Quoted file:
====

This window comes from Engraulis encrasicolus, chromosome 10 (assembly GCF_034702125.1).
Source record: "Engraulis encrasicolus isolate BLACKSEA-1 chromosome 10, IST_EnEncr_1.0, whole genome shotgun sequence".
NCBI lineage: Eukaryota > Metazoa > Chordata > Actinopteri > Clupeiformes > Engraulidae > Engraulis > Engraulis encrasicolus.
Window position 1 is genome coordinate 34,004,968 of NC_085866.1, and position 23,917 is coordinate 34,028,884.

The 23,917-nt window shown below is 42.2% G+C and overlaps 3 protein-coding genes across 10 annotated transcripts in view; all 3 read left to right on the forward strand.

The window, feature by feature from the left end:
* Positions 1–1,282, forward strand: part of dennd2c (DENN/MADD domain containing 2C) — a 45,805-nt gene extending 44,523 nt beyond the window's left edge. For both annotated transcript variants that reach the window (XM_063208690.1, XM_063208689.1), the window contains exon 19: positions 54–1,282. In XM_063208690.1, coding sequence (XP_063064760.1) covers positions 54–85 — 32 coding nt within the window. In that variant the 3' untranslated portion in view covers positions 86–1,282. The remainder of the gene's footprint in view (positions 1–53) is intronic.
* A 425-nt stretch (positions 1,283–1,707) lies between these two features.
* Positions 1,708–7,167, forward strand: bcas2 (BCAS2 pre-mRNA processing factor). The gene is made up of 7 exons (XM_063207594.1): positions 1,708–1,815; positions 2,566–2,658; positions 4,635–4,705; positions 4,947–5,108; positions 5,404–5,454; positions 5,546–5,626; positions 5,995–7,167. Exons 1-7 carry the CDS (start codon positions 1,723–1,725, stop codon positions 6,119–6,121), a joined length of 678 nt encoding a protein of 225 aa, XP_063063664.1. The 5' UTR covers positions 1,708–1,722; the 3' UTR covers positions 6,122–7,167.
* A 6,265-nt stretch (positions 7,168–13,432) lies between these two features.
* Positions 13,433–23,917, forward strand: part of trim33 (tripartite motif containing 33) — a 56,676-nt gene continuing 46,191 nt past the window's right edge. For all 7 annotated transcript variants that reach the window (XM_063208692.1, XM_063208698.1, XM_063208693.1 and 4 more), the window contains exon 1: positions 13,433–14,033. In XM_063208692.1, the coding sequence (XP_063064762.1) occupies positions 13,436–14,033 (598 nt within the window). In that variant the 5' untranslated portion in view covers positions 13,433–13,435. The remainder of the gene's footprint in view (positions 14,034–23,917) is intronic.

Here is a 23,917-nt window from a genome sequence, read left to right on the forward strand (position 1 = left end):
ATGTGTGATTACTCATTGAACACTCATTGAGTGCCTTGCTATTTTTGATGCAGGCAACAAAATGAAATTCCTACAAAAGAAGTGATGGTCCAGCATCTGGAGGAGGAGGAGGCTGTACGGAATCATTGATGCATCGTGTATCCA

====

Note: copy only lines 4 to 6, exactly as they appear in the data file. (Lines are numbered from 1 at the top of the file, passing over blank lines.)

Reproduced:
Window position 1 is genome coordinate 34,004,968 of NC_085866.1, and position 23,917 is coordinate 34,028,884.

The 23,917-nt window shown below is 42.2% G+C and overlaps 3 protein-coding genes across 10 annotated transcripts in view; all 3 read left to right on the forward strand.

The window, feature by feature from the left end: